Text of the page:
Study your flashcards anywhere!

Download the official Cram app for free >

  • Shuffle
    Toggle On
    Toggle Off
  • Alphabetize
    Toggle On
    Toggle Off
  • Front First
    Toggle On
    Toggle Off
  • Both Sides
    Toggle On
    Toggle Off
  • Read
    Toggle On
    Toggle Off

How to study your flashcards.

Right/Left arrow keys: Navigate between flashcards.right arrow keyleft arrow key

Up/Down arrow keys: Flip the card between the front and back.down keyup key

H key: Show hint (3rd side).h key

A key: Read text to speech.a key


Play button


Play button




Click to flip

18 Cards in this Set

  • Front
  • Back
Marketing communication (promotion mix)
The specific mix of advertising, personal selling, sales promotion, and public relations a company uses to pursue its advertising and marketing objectives.
Any paid form of nonpersonal presentation and promotion of ideas, goods, or services by an indentified sponsor.
Sales promotion
Short-term incentives to encourage the purchase or sale of a product or service.
Public relations
Building good relations with the company's various publics by obtaining favorable publicity, building up a good "corporate image," and handling or heading off unfavorable rumors, stories, and events.
Personal selling
Personal presentation by the firm's sales forces for the purpose of making sales and building customer relationships.
Direct marketing
Direct connections with carefully targeted individual consumers to both obtain an immediate response and cultivate lasting customer relationships.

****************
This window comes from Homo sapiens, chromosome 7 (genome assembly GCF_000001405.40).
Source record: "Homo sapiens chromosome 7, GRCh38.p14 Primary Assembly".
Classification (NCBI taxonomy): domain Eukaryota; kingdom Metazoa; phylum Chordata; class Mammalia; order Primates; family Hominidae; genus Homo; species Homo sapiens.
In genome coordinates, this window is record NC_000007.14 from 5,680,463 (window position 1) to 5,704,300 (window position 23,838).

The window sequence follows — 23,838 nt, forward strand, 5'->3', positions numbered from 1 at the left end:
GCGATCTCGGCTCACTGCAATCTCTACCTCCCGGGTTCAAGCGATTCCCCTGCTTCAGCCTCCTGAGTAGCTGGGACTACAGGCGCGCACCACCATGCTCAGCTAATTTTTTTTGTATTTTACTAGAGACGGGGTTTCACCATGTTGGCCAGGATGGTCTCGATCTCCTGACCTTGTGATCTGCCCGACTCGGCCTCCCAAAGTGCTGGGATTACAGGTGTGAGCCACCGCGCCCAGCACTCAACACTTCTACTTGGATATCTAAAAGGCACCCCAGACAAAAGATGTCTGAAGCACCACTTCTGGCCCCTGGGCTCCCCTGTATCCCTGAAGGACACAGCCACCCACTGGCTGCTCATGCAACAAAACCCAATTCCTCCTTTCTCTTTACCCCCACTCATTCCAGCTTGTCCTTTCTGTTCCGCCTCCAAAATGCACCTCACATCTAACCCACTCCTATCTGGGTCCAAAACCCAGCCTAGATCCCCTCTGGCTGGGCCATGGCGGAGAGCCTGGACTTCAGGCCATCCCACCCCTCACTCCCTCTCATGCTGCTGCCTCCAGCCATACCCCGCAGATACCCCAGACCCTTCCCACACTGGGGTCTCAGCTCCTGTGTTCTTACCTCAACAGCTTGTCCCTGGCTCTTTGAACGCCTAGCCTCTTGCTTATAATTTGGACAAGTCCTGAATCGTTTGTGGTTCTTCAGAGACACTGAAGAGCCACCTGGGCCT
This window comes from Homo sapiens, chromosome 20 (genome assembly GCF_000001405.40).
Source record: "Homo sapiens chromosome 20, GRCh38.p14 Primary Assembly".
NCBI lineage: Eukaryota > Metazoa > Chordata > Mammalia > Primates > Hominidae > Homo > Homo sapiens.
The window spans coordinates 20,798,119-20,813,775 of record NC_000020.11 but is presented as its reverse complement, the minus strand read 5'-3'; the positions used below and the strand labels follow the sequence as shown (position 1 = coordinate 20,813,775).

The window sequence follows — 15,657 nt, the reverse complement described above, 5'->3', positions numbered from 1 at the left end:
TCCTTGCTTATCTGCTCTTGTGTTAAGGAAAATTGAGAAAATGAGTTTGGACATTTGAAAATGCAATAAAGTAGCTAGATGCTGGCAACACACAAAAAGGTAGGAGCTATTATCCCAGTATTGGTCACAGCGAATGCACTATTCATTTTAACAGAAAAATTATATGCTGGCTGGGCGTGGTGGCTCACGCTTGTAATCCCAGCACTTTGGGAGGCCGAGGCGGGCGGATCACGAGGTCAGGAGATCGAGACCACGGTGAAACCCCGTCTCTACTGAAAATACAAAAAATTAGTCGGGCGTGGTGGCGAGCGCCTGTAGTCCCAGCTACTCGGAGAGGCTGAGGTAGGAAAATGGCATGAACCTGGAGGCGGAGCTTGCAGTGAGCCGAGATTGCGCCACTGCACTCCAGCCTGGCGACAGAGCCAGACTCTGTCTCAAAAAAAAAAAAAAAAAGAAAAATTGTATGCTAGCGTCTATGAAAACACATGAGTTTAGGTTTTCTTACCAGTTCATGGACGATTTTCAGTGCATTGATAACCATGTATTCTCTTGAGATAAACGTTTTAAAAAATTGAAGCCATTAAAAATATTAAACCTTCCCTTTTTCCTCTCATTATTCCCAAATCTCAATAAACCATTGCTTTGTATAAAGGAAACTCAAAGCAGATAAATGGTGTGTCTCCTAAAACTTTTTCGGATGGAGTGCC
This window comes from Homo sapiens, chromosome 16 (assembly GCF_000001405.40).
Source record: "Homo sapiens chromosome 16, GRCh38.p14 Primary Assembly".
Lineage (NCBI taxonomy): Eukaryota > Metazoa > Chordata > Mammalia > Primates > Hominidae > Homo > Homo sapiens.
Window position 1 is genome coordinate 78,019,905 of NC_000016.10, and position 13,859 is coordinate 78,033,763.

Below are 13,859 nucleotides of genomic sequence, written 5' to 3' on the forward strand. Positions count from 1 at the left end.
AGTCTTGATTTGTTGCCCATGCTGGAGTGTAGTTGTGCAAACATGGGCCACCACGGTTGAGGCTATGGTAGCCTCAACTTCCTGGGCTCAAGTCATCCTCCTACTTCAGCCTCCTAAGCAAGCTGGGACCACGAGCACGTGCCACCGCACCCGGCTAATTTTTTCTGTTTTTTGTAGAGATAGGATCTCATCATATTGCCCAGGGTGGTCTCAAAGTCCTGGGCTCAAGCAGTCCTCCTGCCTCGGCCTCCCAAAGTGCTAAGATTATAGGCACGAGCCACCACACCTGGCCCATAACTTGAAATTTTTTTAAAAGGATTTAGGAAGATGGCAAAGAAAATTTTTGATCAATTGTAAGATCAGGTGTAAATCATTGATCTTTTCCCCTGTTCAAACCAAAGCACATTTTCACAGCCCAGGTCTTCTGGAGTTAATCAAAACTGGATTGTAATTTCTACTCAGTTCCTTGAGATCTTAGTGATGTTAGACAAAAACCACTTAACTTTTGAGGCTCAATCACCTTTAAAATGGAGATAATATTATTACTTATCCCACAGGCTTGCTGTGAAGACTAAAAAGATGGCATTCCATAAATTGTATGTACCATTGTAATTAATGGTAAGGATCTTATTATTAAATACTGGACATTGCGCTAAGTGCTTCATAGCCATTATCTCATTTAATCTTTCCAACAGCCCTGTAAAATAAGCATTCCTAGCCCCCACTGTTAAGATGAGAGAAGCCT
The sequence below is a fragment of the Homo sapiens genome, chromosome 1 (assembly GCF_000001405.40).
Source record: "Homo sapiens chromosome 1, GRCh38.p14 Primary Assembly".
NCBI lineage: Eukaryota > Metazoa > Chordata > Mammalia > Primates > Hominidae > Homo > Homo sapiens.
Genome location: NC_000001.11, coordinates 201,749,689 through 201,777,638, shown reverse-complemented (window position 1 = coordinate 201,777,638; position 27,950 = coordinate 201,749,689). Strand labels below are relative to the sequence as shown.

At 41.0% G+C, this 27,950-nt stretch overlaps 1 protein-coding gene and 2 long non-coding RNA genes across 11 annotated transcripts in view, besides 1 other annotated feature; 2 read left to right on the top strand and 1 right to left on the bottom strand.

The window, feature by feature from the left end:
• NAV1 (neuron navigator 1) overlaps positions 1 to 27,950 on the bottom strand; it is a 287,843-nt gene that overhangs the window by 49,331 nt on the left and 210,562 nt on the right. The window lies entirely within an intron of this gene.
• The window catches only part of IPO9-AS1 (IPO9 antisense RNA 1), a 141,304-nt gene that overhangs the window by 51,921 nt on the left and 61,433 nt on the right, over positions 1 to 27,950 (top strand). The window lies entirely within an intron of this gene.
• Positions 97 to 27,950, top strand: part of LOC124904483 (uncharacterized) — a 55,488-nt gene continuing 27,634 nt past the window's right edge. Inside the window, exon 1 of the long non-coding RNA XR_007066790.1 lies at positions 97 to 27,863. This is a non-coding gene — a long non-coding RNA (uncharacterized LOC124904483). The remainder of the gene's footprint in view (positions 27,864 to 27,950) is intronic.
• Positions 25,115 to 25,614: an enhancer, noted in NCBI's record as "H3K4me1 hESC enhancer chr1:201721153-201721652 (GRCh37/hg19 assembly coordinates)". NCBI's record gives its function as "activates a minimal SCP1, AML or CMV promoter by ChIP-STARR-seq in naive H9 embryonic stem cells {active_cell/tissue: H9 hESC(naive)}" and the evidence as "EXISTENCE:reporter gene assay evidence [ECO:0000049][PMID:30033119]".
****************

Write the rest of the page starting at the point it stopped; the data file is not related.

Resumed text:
Integrated Markting Communications (IMC)
The concept under which a company carefully integrates and coordinates its many communications channels to deliver a clear, consistent, and compelling message about the organization and its products.
Buyer-readiness stages
The stages consumers normally pass through on their way to purchase, including awareness, knowledge, liking, preference, conviction, and purchase.
Personal communication channels
Channels through which two or more people communicate directly with each other, including face to face, person to audience, over the telephone, or through the mail.
Word-of-mouth influence
Personal communication about a product between target buyers and neighbors, friends, family members, and associates.
Buzz marketing
Cultivating opinion leaders and getting them to spread information about a product or service to others in their communities.
Nonpersonal communication channels
Media that carry messages without personal contract or feedback, including major media, atmospheres, and events.
Affordable method
Setting the promotion budget at the level management thinks the company can afford.
Percentage-of-sales method
Setting the promotion budget at a certain percentage of current or forecasted sales or as a percentage of the unit sales price.
Competitive-parity method
Setting the promotion budget to match competitors' outlays.
Objective-and-task method
Developing the promotion budget by (1) defining specific objectives; (2) determining the tasks that must be performed to achieve these objectives; and (3) estimating the costs of performing these tasks. The sum of these costs is the proposed promotion budget.
Push strategy
A promotion strategy that calls for using the sales force and trade promotion to push the product through channels. The producer promotes the product to wholesalers, the wholesalers promote to retailers, and the retailers promote to consumers.
Pull strategy
A promotion strategy that calls for spending a lot on advertising and consumer promotion to build up consumer demand. If the strategy is successful, consumers will ask their retailers for the product, the retailers will ask the wholesalers, and the wholesalers will ask the producers.